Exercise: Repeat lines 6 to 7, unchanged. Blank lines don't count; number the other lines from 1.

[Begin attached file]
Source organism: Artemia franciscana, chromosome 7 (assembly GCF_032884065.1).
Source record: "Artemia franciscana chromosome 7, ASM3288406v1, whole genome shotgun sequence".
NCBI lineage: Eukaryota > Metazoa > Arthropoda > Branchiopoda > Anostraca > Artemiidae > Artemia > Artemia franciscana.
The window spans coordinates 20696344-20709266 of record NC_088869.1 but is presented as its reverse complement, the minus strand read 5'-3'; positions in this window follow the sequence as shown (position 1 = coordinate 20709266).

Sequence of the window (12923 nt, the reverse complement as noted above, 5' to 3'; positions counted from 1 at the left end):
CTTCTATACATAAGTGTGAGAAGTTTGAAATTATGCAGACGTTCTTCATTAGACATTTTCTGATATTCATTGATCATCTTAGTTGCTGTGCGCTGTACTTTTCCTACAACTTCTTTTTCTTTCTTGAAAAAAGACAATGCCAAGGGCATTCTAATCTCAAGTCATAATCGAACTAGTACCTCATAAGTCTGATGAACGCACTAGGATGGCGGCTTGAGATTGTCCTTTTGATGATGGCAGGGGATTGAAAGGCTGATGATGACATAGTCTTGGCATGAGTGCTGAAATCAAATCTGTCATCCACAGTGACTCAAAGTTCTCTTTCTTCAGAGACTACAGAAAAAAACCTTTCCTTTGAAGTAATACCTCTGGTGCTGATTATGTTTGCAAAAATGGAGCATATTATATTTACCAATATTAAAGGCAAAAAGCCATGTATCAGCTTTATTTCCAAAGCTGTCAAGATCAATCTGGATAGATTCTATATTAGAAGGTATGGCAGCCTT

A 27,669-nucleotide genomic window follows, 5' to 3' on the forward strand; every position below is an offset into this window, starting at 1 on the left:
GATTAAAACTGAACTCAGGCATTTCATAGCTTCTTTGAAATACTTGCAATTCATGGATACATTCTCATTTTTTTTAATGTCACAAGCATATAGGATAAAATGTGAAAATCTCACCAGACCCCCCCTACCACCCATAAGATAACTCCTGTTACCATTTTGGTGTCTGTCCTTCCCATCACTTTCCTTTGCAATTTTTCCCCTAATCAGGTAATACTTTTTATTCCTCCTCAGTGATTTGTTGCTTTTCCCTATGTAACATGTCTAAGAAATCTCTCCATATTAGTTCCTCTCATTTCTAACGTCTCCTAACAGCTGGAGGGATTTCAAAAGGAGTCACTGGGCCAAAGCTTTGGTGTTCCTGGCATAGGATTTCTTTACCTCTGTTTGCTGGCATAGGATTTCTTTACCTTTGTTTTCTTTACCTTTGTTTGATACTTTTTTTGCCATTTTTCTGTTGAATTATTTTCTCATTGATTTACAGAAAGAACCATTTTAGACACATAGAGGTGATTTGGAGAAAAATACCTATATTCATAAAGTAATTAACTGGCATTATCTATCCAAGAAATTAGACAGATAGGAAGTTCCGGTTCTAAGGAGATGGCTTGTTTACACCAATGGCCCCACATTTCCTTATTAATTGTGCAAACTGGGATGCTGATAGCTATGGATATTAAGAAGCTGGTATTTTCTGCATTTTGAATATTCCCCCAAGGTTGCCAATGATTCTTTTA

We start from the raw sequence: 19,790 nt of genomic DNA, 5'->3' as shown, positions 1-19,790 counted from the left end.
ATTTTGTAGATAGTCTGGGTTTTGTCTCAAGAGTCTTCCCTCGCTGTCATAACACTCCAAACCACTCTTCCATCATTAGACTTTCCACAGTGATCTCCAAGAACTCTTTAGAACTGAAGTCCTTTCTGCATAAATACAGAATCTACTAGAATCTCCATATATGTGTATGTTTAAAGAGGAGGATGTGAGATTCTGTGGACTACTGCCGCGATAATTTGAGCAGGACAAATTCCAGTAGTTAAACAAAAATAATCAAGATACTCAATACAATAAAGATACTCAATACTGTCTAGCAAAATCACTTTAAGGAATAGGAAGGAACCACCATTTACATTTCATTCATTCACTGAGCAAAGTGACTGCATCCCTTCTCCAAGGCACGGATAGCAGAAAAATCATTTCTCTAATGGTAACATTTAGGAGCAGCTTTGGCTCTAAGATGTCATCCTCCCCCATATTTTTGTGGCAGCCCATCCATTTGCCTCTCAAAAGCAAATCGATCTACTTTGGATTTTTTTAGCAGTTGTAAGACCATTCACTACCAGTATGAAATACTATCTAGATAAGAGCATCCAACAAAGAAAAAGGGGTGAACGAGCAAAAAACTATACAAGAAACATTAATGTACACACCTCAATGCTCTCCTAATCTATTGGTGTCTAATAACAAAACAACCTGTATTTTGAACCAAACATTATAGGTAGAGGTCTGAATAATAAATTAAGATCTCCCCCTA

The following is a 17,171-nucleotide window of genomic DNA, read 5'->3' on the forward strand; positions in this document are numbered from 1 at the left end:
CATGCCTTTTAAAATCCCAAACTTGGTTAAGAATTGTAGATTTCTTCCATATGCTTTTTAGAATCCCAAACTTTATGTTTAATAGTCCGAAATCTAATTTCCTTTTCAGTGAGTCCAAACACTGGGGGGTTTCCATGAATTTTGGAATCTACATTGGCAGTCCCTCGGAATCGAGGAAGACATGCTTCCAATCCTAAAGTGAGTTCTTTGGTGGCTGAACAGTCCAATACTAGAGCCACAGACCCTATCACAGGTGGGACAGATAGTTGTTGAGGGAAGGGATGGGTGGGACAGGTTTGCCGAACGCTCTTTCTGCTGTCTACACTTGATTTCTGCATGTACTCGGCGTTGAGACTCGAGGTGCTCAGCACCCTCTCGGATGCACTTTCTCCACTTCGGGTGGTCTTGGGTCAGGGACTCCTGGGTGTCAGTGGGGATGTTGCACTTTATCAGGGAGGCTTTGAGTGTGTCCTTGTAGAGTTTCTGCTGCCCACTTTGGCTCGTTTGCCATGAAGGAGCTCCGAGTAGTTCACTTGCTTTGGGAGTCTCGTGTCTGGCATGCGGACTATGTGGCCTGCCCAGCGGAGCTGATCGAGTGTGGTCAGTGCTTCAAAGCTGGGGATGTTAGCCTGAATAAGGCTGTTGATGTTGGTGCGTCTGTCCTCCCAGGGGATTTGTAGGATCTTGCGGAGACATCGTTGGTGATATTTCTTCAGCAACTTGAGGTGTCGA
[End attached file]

CTTCTATACATAAGTGTGAGAAGTTTGAAATTATGCAGACGTTCTTCATTAGACATTTTCTGATATTCATTGATCATCTTAGTTGCTGTGCGCTGTACTTTTCCTACAACTTCTTTTTCTTTCTTGAAAAAAGACAATGCCAAGGGCATTCTAATCTCAAGTCATAATCGAACTAGTACCTCATAAGTCTGATGAACGCACTAGGATGGCGGCTTGAGATTGTCCTTTTGATGATGGCAGGGGATTGAAAGGCTGATGATGACATAGTCTTGGCATGAGTGCTGAAATCAAATCTGTCATCCACAGTGACTCAAAGTTCTCTTTCTTCAGAGACTACAGAAAAAAACCTTTCCTTTGAAGTAATACCTCTGGTGCTGATTATGTTTGCAAAAATGGAGCATATTATATTTACCAATATTAAAGGCAAAAAGCCATGTATCAGCTTTATTTCCAAAGCTGTCAAGATCAATCTGGATAGATTCTATATTAGAAGGTATGGCAGCCTT

A 27,669-nucleotide genomic window follows, 5' to 3' on the forward strand; every position below is an offset into this window, starting at 1 on the left: